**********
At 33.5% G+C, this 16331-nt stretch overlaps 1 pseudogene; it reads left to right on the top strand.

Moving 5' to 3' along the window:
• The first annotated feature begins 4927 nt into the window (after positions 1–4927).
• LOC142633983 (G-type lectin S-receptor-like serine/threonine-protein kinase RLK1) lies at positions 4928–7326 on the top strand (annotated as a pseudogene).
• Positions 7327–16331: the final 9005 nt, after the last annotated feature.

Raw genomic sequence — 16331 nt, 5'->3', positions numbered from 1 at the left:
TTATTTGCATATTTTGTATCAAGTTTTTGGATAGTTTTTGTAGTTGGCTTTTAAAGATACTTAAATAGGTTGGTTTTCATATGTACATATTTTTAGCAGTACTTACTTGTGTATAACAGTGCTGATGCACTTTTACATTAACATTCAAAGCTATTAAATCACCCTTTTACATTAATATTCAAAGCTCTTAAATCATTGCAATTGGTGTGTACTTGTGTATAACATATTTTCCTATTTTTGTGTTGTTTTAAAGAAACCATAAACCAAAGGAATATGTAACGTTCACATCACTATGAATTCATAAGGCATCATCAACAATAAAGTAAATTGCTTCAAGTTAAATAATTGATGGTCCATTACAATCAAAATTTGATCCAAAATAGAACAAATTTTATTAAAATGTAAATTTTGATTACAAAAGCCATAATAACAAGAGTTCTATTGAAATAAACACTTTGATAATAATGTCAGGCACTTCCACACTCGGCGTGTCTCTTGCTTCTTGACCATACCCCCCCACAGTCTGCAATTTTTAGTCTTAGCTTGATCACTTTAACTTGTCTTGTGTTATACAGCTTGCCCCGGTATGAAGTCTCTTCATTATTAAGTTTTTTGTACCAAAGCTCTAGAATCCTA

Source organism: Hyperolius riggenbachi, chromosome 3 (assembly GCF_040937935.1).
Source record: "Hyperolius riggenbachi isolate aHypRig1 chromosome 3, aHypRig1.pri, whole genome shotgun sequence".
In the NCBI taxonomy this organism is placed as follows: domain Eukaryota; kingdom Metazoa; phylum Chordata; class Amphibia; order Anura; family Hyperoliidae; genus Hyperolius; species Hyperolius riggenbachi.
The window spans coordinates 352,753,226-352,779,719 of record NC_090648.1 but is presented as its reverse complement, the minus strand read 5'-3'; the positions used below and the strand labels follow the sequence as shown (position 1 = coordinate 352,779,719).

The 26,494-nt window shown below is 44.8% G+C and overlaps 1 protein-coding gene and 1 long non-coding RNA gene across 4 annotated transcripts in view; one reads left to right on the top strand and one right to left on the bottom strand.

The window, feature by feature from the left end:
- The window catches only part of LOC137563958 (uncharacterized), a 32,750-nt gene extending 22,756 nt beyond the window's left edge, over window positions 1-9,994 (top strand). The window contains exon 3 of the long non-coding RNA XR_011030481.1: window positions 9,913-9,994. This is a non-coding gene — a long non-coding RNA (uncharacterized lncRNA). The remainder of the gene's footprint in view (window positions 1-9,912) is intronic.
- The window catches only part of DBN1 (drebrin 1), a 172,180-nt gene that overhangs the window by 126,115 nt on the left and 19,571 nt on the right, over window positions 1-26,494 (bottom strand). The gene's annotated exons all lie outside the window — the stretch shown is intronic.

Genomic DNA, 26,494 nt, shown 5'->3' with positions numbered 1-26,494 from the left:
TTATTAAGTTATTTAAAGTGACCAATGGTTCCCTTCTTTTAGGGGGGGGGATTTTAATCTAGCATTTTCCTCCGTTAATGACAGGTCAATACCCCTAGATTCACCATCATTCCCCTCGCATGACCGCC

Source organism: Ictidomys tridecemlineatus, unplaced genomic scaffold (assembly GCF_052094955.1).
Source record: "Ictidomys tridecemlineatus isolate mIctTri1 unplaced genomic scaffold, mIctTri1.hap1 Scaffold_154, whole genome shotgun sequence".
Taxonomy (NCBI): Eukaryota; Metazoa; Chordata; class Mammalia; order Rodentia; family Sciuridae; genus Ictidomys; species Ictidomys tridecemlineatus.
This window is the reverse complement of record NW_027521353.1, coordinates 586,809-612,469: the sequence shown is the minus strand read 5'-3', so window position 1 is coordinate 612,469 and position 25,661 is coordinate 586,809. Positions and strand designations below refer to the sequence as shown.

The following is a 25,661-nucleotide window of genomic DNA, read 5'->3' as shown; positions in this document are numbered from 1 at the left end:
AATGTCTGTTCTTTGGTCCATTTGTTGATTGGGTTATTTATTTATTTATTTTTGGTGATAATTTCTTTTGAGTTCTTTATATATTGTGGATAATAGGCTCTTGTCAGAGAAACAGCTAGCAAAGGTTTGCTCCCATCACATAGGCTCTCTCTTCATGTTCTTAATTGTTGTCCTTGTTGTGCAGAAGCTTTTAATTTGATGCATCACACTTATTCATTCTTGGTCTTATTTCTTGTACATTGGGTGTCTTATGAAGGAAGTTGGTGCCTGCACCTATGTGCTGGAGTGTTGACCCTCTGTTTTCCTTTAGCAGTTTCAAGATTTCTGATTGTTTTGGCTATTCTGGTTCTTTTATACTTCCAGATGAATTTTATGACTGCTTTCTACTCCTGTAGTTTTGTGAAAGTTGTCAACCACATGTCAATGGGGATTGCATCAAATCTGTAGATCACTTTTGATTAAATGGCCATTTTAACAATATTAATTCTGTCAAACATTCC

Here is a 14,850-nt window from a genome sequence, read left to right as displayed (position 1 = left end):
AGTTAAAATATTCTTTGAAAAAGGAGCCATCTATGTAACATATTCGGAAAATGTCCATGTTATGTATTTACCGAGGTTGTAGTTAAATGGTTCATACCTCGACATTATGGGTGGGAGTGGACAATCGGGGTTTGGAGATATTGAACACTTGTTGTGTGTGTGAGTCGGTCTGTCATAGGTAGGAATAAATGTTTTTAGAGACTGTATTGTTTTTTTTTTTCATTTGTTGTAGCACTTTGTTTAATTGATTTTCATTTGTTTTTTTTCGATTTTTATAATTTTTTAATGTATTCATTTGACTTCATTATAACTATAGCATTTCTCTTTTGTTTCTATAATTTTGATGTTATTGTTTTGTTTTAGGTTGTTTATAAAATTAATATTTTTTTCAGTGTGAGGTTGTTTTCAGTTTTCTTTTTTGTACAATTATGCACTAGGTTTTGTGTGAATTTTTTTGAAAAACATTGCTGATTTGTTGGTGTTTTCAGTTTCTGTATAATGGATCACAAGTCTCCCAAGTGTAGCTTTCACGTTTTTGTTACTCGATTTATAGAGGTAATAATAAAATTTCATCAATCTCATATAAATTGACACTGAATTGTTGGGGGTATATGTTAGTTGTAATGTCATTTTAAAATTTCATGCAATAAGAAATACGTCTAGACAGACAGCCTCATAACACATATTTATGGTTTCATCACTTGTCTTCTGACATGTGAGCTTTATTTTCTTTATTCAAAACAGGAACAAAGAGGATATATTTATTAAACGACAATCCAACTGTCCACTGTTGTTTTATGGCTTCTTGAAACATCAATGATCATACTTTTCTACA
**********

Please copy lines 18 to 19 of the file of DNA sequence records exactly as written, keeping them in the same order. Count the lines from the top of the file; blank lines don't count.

Source organism: Ictidomys tridecemlineatus, unplaced genomic scaffold (assembly GCF_052094955.1).
Source record: "Ictidomys tridecemlineatus isolate mIctTri1 unplaced genomic scaffold, mIctTri1.hap1 Scaffold_154, whole genome shotgun sequence".